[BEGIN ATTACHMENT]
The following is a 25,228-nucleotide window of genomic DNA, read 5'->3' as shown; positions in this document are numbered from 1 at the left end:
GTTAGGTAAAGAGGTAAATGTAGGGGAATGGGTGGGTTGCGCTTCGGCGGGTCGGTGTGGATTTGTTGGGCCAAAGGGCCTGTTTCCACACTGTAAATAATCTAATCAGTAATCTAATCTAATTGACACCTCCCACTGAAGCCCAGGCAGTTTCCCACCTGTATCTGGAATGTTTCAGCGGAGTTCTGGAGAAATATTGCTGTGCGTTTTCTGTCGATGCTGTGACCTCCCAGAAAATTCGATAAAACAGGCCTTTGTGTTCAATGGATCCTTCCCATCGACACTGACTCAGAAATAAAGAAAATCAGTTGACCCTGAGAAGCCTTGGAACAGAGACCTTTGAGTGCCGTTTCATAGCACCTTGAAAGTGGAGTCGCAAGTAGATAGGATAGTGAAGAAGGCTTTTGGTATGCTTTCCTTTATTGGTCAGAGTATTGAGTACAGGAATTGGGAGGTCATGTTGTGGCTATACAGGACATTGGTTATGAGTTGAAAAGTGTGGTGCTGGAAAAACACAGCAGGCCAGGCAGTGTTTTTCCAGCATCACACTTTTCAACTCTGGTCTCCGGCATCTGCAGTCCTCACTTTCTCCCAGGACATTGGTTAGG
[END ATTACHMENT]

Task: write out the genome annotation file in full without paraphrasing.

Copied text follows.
The following is a 25,228-nucleotide window of genomic DNA, read 5'->3' as shown; positions in this document are numbered from 1 at the left end:
GTTAGGTAAAGAGGTAAATGTAGGGGAATGGGTGGGTTGCGCTTCGGCGGGTCGGTGTGGATTTGTTGGGCCAAAGGGCCTGTTTCCACACTGTAAATAATCTAATCAGTAATCTAATCTAATTGACACCTCCCACTGAAGCCCAGGCAGTTTCCCACCTGTATCTGGAATGTTTCAGCGGAGTTCTGGAGAAATATTGCTGTGCGTTTTCTGTCGATGCTGTGACCTCCCAGAAAATTCGATAAAACAGGCCTTTGTGTTCAATGGATCCTTCCCATCGACACTGACTCAGAAATAAAGAAAATCAGTTGACCCTGAGAAGCCTTGGAACAGAGACCTTTGAGTGCCGTTTCATAGCACCTTGAAAGTGGAGTCGCAAGTAGATAGGATAGTGAAGAAGGCTTTTGGTATGCTTTCCTTTATTGGTCAGAGTATTGAGTACAGGAATTGGGAGGTCATGTTGTGGCTATACAGGACATTGGTTATGAGTTGAAAAGTGTGGTGCTGGAAAAACACAGCAGGCCAGGCAGTGTTTTTCCAGCATCACACTTTTCAACTCTGGTCTCCGGCATCTGCAGTCCTCACTTTCTCCCAGGACATTGGTTAGG